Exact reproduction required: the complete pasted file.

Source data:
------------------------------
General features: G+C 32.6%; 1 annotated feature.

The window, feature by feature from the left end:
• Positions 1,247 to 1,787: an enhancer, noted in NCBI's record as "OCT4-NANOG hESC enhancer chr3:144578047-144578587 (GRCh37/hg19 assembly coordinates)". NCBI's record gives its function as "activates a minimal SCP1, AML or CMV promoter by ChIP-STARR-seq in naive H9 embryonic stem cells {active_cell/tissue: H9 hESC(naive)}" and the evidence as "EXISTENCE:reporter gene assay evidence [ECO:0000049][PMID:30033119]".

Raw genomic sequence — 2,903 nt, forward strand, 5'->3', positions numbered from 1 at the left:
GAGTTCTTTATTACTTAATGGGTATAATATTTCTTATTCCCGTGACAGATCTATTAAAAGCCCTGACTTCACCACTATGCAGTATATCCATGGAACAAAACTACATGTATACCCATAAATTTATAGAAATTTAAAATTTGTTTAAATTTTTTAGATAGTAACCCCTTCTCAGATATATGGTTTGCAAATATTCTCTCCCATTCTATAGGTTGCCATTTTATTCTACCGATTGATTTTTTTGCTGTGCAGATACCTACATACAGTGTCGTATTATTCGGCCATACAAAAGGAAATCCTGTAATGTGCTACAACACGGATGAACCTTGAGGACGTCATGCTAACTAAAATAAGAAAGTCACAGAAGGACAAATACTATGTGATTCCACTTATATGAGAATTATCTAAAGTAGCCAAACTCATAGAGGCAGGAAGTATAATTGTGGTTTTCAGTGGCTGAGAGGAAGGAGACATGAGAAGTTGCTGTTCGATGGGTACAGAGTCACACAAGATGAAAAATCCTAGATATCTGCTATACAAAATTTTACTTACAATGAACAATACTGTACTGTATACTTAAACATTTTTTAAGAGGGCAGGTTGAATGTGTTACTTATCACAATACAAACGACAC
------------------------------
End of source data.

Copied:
General features: G+C 32.6%; 1 annotated feature.

The window, feature by feature from the left end:
• Positions 1,247 to 1,787: an enhancer, noted in NCBI's record as "OCT4-NANOG hESC enhancer chr3:144578047-144578587 (GRCh37/hg19 assembly coordinates)". NCBI's record gives its function as "activates a minimal SCP1, AML or CMV promoter by ChIP-STARR-seq in naive H9 embryonic stem cells {active_cell/tissue: H9 hESC(naive)}" and the evidence as "EXISTENCE:reporter gene assay evidence [ECO:0000049][PMID:30033119]".

Raw genomic sequence — 2,903 nt, forward strand, 5'->3', positions numbered from 1 at the left:
GAGTTCTTTATTACTTAATGGGTATAATATTTCTTATTCCCGTGACAGATCTATTAAAAGCCCTGACTTCACCACTATGCAGTATATCCATGGAACAAAACTACATGTATACCCATAAATTTATAGAAATTTAAAATTTGTTTAAATTTTTTAGATAGTAACCCCTTCTCAGATATATGGTTTGCAAATATTCTCTCCCATTCTATAGGTTGCCATTTTATTCTACCGATTGATTTTTTTGCTGTGCAGATACCTACATACAGTGTCGTATTATTCGGCCATACAAAAGGAAATCCTGTAATGTGCTACAACACGGATGAACCTTGAGGACGTCATGCTAACTAAAATAAGAAAGTCACAGAAGGACAAATACTATGTGATTCCACTTATATGAGAATTATCTAAAGTAGCCAAACTCATAGAGGCAGGAAGTATAATTGTGGTTTTCAGTGGCTGAGAGGAAGGAGACATGAGAAGTTGCTGTTCGATGGGTACAGAGTCACACAAGATGAAAAATCCTAGATATCTGCTATACAAAATTTTACTTACAATGAACAATACTGTACTGTATACTTAAACATTTTTTAAGAGGGCAGGTTGAATGTGTTACTTATCACAATACAAACGACAC